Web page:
H.O.S.S. – Hooked on Southern Speed

By Sarah Durnil

Hooked on Southern Speed a.k.a H.O.S.S. is as badass as they sound and anyone at FoCoMX8 on Saturday night at The Whisk(e)y will tell you that. Think Johnny Cash meets Lemmy. H.O.S.S.’s sound is hard, fast, riff-heavy, and delivered with black cowboy hat attitude. Just a week earlier, I conducted a Bus Crash interview with H.O.S.S. vocalist and bassist, Tommy Ray, and drummer, Ian Webb.

An interview with Tommy Ray and Ian would have been much different had this been year one of FoCoMX, a raucous time of whiskey and beer and late night debauchery. The time I recently spent with these guys proved to be in sharp contrast to those times and to the show they would deliver the following week. We started out talking about kids. “I said from the start that I didn’t care if he was straight or gay, reggae or rock, as long as he wasn’t a drummer.” Ian just laughed. He and his love, Amanda, have seven kids between them, but he keeps going strong in H.O.S.S. I asked how that is possible. “Without Tuesday rehearsals, what else am I going to do with my time?” Ian said. Amanda chimed in, “Yeah, who’s going to make my house shake every Tuesday?” I think the true definition of a rock star lies somewhere in that attitude. Then I’ll be damned if Tommy Ray didn’t ask for the music to be turned down. This is the H.O.S.S. reality off-stage now, and is probably the biggest part of why they are still here. Adaptation – to their lives, to their music scene- has kept them riding strong since 1995.

Of the biggest adaptations H.O.S.S. has made over the years is to the relatively frequent turnover in guitarists. They changed drummers in 2002, bringing in Ian. Ian had always been in traditionally restrictive bands, so when Tommy Ray told him to do his own thing, he said, “Really? Just do what I want?” That part has been history ever since. The guitarists have been a different story. Mike Brown, the co-founder of H.O.S.S. and Tommy’s friend since the 7th grade, set the bar high with his complicated layers and unconventional style. Mike departed the band in 2006 after the birth of his second child, but H.O.S.S. stayed dedicated to keeping their music fast and hard. They’ve had guitarists who have been “almost it.” Mark Karst fit the bill for a time, but his career called him to Kansas. H.O.S.S. introduced Tony Frost (Bondurant, Looker) last FoCoMX and, based on what happened this FoCoMX, an epic new chapter is solidly in place. Tony’s not trying to emulate Mike Brown, but is clearly honoring his legacy with a healthy twist of his own pure-metal style.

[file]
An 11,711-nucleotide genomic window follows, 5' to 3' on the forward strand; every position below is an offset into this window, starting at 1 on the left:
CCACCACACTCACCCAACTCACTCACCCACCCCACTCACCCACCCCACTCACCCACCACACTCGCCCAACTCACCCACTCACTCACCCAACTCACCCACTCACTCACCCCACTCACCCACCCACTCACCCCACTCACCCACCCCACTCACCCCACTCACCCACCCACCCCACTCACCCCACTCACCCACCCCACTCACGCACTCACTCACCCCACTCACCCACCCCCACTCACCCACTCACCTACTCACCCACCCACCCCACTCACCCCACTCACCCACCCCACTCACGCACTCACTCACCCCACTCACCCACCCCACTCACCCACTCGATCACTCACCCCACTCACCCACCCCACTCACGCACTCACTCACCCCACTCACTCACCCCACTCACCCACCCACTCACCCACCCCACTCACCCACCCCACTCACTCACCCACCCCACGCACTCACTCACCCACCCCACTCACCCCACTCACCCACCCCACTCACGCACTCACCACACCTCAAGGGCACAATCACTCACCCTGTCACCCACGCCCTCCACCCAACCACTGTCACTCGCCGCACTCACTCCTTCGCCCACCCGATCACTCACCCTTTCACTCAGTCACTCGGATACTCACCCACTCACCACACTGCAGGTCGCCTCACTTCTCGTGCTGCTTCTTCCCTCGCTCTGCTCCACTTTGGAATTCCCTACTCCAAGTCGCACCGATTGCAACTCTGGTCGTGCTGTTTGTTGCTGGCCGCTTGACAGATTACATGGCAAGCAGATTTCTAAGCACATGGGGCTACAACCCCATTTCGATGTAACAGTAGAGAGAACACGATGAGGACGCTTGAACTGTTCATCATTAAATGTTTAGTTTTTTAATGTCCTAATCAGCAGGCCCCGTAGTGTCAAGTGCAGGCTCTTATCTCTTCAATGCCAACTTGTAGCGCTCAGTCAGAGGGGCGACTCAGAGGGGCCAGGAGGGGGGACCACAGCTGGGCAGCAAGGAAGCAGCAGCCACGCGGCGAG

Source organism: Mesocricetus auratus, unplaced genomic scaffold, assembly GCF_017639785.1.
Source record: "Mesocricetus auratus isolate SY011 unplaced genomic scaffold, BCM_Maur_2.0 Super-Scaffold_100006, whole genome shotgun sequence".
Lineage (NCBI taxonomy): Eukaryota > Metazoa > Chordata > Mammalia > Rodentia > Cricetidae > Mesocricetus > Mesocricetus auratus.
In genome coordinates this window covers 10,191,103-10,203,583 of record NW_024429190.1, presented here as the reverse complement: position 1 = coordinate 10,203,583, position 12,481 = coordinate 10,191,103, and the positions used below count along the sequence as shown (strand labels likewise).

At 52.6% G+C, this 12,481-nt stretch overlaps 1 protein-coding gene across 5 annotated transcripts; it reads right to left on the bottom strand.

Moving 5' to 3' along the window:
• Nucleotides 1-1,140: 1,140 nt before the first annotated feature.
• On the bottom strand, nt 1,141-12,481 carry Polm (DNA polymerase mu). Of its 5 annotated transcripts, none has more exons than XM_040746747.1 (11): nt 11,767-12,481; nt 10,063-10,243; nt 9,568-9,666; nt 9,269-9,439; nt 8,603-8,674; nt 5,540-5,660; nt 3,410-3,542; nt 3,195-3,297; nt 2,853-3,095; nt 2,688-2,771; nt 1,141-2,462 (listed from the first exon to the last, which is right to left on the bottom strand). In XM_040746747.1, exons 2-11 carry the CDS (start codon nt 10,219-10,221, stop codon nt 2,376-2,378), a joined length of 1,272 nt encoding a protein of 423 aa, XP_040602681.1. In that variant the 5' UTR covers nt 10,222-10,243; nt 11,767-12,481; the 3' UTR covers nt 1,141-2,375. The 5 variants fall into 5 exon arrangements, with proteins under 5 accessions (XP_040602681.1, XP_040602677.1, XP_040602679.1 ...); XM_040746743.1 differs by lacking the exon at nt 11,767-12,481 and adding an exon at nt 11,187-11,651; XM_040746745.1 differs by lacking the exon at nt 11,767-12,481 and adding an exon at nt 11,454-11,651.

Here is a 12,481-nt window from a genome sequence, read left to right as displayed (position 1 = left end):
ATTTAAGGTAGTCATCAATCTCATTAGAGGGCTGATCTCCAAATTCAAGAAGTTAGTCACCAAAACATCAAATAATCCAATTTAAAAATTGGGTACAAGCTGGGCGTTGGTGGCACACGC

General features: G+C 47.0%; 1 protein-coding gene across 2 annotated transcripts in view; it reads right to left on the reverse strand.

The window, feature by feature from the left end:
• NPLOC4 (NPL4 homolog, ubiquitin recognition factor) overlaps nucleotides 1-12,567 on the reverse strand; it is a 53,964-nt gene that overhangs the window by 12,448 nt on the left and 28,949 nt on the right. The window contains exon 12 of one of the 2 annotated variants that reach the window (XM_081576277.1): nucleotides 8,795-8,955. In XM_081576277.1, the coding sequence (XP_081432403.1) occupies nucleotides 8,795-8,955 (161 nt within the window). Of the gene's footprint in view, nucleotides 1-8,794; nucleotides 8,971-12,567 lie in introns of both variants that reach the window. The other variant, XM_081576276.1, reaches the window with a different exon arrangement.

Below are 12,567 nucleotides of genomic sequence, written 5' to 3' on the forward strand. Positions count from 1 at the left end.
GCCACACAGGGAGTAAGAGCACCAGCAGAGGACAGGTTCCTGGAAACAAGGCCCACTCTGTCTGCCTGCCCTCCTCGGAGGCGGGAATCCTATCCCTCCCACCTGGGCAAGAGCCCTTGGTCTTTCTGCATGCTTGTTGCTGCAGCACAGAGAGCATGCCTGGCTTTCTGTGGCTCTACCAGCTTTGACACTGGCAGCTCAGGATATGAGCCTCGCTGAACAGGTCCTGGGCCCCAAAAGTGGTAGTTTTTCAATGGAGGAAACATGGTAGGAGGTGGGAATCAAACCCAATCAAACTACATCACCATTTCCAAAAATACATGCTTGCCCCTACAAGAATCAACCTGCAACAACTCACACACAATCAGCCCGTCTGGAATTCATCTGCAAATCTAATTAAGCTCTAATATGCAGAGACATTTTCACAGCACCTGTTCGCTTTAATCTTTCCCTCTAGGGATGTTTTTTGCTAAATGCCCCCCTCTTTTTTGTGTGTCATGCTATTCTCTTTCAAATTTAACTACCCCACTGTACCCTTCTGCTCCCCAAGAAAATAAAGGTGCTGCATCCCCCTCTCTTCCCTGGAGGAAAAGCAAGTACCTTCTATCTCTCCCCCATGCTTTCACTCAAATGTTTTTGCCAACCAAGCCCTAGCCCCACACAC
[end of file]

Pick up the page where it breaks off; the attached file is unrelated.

The personal dynamic works, too, with plenty of banter and humor. When I gathered photos, Tommy Ray sent one of Ian and himself. I asked, “What about Tony?” Tommy messaged back, “Fuck that guy.” In a phone interview a few days later, I asked Tony about his contribution to H.O.S.S. “Those guys are amateurs. They’re lucky to have me.” With all of this, along with a ridiculous amount of stage chemistry, I think they’re doing just fine.

It’s time for H.O.S.S. to lay low for a while, but not to rest. These guys will be going hard, working on material, as they have five years worth of demos to hash out. “We’re taking a break to knead our music. Needs to rise where it needs to be. It’s part of the wising process.”


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